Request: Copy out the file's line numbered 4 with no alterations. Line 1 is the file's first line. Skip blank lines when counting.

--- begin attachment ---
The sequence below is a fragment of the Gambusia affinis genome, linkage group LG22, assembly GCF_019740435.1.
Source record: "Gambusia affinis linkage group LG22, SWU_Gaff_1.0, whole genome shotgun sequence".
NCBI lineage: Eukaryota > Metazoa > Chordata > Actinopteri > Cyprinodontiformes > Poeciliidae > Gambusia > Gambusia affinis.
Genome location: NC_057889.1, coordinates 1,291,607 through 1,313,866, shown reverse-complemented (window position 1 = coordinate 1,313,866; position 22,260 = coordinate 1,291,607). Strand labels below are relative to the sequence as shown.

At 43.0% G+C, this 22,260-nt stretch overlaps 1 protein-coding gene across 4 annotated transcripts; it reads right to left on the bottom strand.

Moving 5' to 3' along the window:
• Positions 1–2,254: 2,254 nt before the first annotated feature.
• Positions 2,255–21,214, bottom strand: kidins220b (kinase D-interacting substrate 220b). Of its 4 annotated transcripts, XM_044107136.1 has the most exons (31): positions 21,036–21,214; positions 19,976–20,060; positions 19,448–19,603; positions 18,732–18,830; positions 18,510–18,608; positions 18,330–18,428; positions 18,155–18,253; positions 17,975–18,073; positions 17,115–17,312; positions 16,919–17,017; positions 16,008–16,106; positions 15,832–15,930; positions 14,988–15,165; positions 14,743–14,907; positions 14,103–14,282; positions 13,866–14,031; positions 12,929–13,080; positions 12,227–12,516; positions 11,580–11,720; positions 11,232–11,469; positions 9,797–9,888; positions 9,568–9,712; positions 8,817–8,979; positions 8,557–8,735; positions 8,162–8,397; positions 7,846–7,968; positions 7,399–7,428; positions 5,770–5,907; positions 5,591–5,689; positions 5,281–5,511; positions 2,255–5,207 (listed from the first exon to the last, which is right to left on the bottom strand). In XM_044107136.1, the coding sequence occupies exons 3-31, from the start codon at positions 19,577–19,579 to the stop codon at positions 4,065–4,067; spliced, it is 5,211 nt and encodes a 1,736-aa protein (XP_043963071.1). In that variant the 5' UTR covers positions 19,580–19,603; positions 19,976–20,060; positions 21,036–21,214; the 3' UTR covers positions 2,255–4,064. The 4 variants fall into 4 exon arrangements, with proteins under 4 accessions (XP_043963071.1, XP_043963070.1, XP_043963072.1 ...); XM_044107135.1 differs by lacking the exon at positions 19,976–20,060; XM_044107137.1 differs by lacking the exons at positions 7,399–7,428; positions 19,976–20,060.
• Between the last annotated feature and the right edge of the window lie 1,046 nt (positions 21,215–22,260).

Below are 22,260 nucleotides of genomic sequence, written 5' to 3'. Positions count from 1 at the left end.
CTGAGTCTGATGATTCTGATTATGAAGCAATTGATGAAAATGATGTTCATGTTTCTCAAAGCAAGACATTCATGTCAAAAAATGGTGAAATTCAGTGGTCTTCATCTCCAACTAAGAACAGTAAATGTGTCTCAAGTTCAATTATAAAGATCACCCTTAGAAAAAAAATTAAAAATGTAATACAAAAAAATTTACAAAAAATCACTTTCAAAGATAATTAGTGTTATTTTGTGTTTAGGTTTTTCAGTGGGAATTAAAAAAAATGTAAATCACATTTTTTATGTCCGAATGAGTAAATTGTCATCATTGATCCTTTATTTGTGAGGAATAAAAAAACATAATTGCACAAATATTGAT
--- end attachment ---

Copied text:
Genome location: NC_057889.1, coordinates 1,291,607 through 1,313,866, shown reverse-complemented (window position 1 = coordinate 1,313,866; position 22,260 = coordinate 1,291,607). Strand labels below are relative to the sequence as shown.